You may need to wash the tie-dyed garments separately for the first few washes. But after that, you’ll be safe to wash them with your regular laundry.
Using Commercial Dye Fixative
In most cases, following the instructions above should be enough to set the tie-dye, keep it colorfast, and prevent it from fading in the wash.
That said, some commercial dye fixatives can be used to set tie-dye. Retayne is a commonly used dye fixative that will prevent color bleeding during washing. You can find Retayne in stores like Dharma Trading Company. Make sure to follow the instructions on the package.
Other Tricks to Set Tie Dye
You may have seen some other ideas about setting tie-dye with vinegar, baking soda, or salt. Let’s talk about them.
Does vinegar help set tie-dye?
No, vinegar will not help to set fiber-reactive dye on cotton fabric. Nor will not make the dye more resistant to fading.
Contrary to popular belief, you do not need vinegar to set tie-dye on cotton. Unless your tie-dye kit specifically tells you to use vinegar, you don’t need it.
Note: Vinegar can help set some acid dyes on animal fibers like silk or wool – but it’s not necessary to set dye on cotton fabrics.
Does salt help set tie-dye?
No, washing tie-dyed items with table salt will not help the dye set better. Salt is not a dye fixative and won’t make the dye more permanent or colorfast.
What about baking soda?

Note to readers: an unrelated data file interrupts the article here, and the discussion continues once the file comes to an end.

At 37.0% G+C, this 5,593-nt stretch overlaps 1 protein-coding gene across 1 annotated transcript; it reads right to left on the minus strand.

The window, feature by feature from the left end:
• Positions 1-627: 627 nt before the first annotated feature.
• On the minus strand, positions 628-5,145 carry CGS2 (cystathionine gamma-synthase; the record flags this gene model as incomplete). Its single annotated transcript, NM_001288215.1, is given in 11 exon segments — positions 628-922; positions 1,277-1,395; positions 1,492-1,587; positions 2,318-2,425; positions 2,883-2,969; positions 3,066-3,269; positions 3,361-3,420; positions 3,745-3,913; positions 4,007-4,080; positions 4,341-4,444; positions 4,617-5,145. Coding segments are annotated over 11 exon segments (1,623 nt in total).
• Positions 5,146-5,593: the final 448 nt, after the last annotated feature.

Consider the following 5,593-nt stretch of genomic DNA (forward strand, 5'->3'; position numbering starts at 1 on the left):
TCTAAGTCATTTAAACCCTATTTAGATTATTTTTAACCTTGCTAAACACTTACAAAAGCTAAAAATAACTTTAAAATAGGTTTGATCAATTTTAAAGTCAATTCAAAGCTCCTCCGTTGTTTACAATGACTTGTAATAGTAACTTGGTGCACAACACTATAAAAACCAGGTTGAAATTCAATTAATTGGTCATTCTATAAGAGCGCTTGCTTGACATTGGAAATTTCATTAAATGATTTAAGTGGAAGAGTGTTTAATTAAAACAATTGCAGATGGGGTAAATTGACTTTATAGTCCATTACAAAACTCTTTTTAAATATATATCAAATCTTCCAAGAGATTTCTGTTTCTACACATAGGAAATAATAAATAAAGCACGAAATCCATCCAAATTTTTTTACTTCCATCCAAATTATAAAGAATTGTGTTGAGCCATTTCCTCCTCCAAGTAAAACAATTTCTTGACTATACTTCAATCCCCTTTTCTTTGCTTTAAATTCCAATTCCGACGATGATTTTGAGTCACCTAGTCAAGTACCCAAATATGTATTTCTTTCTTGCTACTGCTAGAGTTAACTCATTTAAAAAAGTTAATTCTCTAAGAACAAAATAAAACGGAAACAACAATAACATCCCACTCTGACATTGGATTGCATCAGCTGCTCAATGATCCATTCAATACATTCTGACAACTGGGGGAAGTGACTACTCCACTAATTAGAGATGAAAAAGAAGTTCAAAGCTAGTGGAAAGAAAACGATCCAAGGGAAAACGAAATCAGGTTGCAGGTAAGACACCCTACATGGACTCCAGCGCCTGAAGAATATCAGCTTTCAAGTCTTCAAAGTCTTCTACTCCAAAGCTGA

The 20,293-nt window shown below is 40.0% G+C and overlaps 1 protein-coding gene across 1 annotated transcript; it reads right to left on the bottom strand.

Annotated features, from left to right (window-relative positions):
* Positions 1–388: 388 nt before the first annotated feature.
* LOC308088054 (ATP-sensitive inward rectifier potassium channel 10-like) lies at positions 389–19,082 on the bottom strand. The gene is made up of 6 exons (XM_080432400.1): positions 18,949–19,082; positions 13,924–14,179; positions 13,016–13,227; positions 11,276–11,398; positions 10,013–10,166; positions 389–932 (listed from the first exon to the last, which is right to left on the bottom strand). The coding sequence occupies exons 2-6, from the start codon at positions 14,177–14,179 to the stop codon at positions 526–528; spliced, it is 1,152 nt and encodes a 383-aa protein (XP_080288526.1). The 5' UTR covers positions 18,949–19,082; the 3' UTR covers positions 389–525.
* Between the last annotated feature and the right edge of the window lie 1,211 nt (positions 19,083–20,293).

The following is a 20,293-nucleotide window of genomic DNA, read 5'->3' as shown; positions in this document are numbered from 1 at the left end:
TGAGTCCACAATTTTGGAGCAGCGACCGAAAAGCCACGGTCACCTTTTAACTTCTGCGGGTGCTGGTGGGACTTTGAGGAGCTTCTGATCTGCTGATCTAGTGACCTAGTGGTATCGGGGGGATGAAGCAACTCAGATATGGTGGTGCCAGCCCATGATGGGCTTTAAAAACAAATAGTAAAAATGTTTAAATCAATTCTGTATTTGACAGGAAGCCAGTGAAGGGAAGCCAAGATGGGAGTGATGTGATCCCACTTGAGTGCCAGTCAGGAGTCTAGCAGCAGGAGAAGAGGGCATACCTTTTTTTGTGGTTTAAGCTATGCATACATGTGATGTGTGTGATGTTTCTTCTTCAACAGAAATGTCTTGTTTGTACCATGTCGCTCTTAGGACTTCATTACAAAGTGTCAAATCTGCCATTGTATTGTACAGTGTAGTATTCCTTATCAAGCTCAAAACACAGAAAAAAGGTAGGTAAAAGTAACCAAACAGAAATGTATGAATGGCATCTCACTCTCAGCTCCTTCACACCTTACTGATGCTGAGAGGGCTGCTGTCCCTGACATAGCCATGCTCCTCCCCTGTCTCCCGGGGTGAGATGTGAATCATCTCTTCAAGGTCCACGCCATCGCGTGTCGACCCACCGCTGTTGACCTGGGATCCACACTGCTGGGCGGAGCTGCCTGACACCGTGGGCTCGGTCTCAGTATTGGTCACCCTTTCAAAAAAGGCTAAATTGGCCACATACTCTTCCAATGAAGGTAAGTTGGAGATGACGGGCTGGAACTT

Baking soda is sometimes recommended as a substitute for soda ash; however, its effects are much weaker.
What will actually help set the tie-dye?
The best way to set tie-dye is to let it process in a warm, moist environment for 8-24 hours.
The Best Way to Keep Tie Dye From Fading
So, what do you need to prevent dye from fading? Let’s sum up.
- First, make sure to use the right type of tie-dye for your fabric. To do the cold-water, squirt-bottle style tie-dye, you’ll want to use fiber-reactive dyes like Tulip or Procion MX dyes.
- Second, use the right kind of fabric. For the brightest, most vibrant results, use cotton fabric.
- Then, follow the right tie-dye process. Read the dye instructions to know if you need to pre-soak the fabric in a soda ash solution.
- Next, let the tie-dye set long enough! Keep your tied-dyed fabric wet and warm for at least 8 hours – or up to 24 hours – for the strongest colors.
- Finally, rinse and wash the dyed items correctly. Some dye rinsing out is expected – but if you follow the steps, you should still get a colorfast result.
More Tie Dye Tutorials
For even more information about tie-dye, check out the following articles:
- How to Tie Dye – Easy Techniques for Beginners
- 17+ Tie Dye Patterns and Folding Techniques
- How to Ice Dye – Easy Tie Dying Tutorial
- How to Tie Dye with Bleach – 5 Folding Techniques
Pin this post: Save this tutorial to your Pinterest boards so that you can come back to it later.
Leave a comment: We love to hear your feedback. Tell me in the comments below!
Share on Instagram or Facebook: When you make this project, share it on social media and tag me @sarahmaker_. We love to see what you make!
Have questions? Join the Facebook Group!
We hope this article was useful for you! If you have any additional questions, feel free to join my Facebook Group. We created this group for you to share pictures, ask questions, and help each other out.
Sarah Stearns has helped millions of makers find their next craft project with free patterns and step-by-step tutorials on her blog, sarahmaker.com. Read more.
With over a decade of experience in knitting and crochet, she has been featured in prominent publications like The New York Times, Scientific American, Good Housekeeping, Vox, Apartment Therapy, and Lifehacker.